Tinted zinc oxide sunscreen stick waxhead sun defense gas laws worksheet answers chemistry

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Our ingredients aren’t like those in typical sunscreens, which contain inexpensive, mass-produced chemicals derived from petroleum. The human body wasn’t made to interact with these man-made compounds, which do several really bad things to our bodies and don’t protect us nearly as well from sun damage. Their advantage is lower cost, which allows big brand sunscreens to sell for significantly less.

Our sunscreens contain only ultra-quality components, including active-ingredient non-nano zinc oxide, plus certified organic oils, natural extracts, beeswax, plant-based vitamins, and artesian spring water. Every one of these was chosen carefully through a holistic bio-chemistry development process, and every one of them is more expensive than their big brand, industrially-produced counterparts.

And while those big brand sunscreens are produced by massive companies who enjoy substantial cost advantages from economies-of-scale and big-org efficiencies, we are a small company that makes our products in small batches with a crafted attitude. This approach, while significantly better for the end product and our end customers, costs more than those bigger methodologies.

Unlike USDA organic labeling criteria, there are no current regulations governing proper labeling of “natural” or “organic” in skincare products. Manufacturers can legally claim natural or organic products while still using petrochemical ingredients, and some companies attempt to argue that petroleum is natural because of its ground-based origin. Regardless, Waxhead adheres closely to a strict (yet voluntary) industry wide standard (NSF / ANSI 305), and our manufacturing facilities are both USDA NOP and NSF 305 certified compliant.

In the absence of binding regulation, the best way consumers can determine product safety is to read ingredient labels and learn the ingredients to avoid (see our handy Safe Sunscreen Guide for a quick reference on good and bad sunscreen ingredients).

We also adhere to a very strict definition of what “natural” implies in our skin care products. In order for an ingredient to be deemed natural within our internal, rigorous standards, it must either be 1) derived directly from a living organism (via a sustainable process) and free of petrochemicals, or 2) a mineral proven safe for use on and in the human body.

First, SPF suffers from diminishing returns. For example, consider 2 sunscreens, version 1 with 30 SPF and version 2 with 50 SPF. Version 1 will remove 29/30 = 96.7% of UV rays, while version 2 will remove 49/50 = 98% of UV rays. Skin exposed to 4 hours = 240 minutes will receive the equivalent of 8 minutes of UV rays while using version 1 and a little less than 5 minutes while wearing version 2. That’s not much difference.

Next, while zinc oxide screens rays from across the entire UV spectrum, petrochemical based sunscreens achieve broad spectrum coverage by combining multiple different chemical compounds. In a sense, they cobble together a sort of jigsaw puzzle of petrochemical coverage. And for petrochemical sunscreens to increase SPF from 30 to 50 requires significant addition of more such chemical compounds. Adding these additional compounds, which do increased damage to the human body with every use, is rarely worth the small decrease in absorbed UV rays.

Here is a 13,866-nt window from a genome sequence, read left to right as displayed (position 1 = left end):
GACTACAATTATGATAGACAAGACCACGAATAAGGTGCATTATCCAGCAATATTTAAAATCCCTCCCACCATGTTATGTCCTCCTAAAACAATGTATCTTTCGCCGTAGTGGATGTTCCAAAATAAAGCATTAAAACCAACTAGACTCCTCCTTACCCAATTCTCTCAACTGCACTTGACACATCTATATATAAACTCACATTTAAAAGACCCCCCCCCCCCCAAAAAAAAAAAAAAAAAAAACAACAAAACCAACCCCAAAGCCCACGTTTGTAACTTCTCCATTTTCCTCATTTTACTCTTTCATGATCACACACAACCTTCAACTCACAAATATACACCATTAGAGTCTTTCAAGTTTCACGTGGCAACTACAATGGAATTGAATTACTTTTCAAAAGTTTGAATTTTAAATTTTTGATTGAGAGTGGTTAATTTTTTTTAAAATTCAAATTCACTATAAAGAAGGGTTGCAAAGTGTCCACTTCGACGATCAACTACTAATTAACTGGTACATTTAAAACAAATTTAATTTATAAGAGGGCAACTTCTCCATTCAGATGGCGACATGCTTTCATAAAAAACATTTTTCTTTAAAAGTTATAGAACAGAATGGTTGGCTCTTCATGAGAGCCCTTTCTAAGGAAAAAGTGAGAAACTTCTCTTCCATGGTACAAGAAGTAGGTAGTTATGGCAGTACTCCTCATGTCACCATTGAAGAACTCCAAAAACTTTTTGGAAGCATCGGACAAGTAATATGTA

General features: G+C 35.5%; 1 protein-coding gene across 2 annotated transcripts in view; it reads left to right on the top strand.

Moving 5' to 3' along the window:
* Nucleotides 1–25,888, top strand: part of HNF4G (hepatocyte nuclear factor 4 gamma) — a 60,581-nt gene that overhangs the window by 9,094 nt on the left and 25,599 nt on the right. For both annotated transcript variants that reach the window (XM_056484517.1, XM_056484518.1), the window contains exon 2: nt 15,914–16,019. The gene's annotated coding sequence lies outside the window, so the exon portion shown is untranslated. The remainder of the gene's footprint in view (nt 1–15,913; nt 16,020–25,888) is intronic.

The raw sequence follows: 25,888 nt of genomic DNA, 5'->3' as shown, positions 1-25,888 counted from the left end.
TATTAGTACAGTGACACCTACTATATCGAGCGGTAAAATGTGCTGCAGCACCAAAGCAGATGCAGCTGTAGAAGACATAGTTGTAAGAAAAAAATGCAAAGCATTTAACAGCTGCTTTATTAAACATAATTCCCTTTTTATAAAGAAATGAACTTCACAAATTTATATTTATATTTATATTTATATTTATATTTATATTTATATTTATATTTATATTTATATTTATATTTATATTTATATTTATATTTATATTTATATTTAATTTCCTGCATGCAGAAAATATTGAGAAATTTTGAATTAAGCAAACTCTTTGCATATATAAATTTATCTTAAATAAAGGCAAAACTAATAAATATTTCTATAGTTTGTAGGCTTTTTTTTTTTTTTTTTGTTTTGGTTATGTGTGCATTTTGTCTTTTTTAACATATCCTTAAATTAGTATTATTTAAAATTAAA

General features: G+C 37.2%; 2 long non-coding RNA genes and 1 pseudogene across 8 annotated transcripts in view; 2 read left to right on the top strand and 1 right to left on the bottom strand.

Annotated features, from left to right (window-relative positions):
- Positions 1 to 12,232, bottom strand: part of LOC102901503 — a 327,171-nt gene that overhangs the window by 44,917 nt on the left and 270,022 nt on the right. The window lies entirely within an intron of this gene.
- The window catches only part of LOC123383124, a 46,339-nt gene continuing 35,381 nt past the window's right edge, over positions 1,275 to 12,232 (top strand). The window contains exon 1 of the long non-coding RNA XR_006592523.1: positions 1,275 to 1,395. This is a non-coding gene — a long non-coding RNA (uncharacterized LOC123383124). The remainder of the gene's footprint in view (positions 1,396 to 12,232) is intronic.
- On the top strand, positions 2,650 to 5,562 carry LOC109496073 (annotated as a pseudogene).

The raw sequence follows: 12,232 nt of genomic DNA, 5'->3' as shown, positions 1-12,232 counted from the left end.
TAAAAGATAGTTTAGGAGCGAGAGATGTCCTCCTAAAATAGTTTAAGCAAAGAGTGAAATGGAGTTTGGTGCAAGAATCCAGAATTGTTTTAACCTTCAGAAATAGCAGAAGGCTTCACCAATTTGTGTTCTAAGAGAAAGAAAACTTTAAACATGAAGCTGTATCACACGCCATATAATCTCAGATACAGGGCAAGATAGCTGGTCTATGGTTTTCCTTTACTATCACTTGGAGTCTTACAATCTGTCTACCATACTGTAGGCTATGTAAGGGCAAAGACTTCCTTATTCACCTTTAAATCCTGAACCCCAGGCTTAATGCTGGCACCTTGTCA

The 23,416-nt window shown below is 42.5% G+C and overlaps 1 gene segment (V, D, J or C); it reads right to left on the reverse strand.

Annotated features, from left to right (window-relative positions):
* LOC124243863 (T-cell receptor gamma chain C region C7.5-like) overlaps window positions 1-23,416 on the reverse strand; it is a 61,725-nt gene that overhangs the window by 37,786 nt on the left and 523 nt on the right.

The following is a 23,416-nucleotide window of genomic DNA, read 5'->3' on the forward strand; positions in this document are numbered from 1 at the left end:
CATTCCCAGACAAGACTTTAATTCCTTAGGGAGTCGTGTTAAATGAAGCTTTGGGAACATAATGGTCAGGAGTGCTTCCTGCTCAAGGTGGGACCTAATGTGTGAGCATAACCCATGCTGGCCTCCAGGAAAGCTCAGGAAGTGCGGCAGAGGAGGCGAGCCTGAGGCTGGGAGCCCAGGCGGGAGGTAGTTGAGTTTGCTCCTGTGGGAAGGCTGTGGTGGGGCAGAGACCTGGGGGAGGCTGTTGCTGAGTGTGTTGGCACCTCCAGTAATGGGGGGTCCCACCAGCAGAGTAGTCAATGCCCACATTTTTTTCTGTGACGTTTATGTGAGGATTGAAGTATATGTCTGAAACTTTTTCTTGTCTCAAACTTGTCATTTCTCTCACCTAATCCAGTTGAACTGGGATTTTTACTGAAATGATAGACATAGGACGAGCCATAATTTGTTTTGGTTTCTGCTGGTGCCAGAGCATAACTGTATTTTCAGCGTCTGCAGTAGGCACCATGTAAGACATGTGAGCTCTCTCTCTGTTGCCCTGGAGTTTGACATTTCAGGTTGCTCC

At Waxhead, we recommend using a good zinc oxide sunscreen with 30-40 SPF, and that choosing higher SPFs (although they seem “better”) is actually not as safe, since achieving such higher ratings requires significant use of dangerous petrochemicals. Plus in order to achieve higher SPF with zinc oxide simply requires a thicker layer of sunscreen that is reapplied every 2 hours. It may cause skin to appear with a slightly whitish hue, but that skin will have optimum protection.

Nanoparticles are defined as particles less than 100 nanometers in diameter or smaller than 0.1 micron. (A micron is one millionth of a meter.) Nanoparticles may be hazardous for humans (see last paragraph in this section), since they’re tiny enough to enter the bloodstream through the skin. Most nanoparticle sunscreens contain particles of only 15 nanometers, or about 85% SMALLER than the limit.

Waxhead uses neither nanoparticle zinc oxide nor micronized zinc oxide. Instead we use particles created via a non-grind process that produces an average particle size of 0.26 microns +/- a standard deviation of 0.012 microns. Given this tight size distribution (the 0.1 micron lower limit is over 13 standard deviations below the mean), our zinc oxide contains statistically zero nanoparticles. This particle size range has been used for decades and is considered completely safe.

All mineral sunscreens on the market are either micron-sized (like Waxhead), micronized or nano. Some companies advertise use of micronized particles but may still be using nanoparticles because nanoparticles are technically a finer version of the micronized form. The only way to ensure non-nano is if the company explicitly states particle size average and standard deviation, as noted above.

The main concern regarding nanoparticle ingredients is if they can pass through the skin into the bloodstream. We know of no well-controlled empirical experiments with evidence either way, but there hasn’t been a large amount of research, and so the issue remains undetermined. However, our stance is to ultimately rely on common sense, and as the use of nanoparticles does not increase sunscreen effectiveness significantly, we avoid nanoparticles in our products because there’s little reason to accept increased risks without corresponding benefits.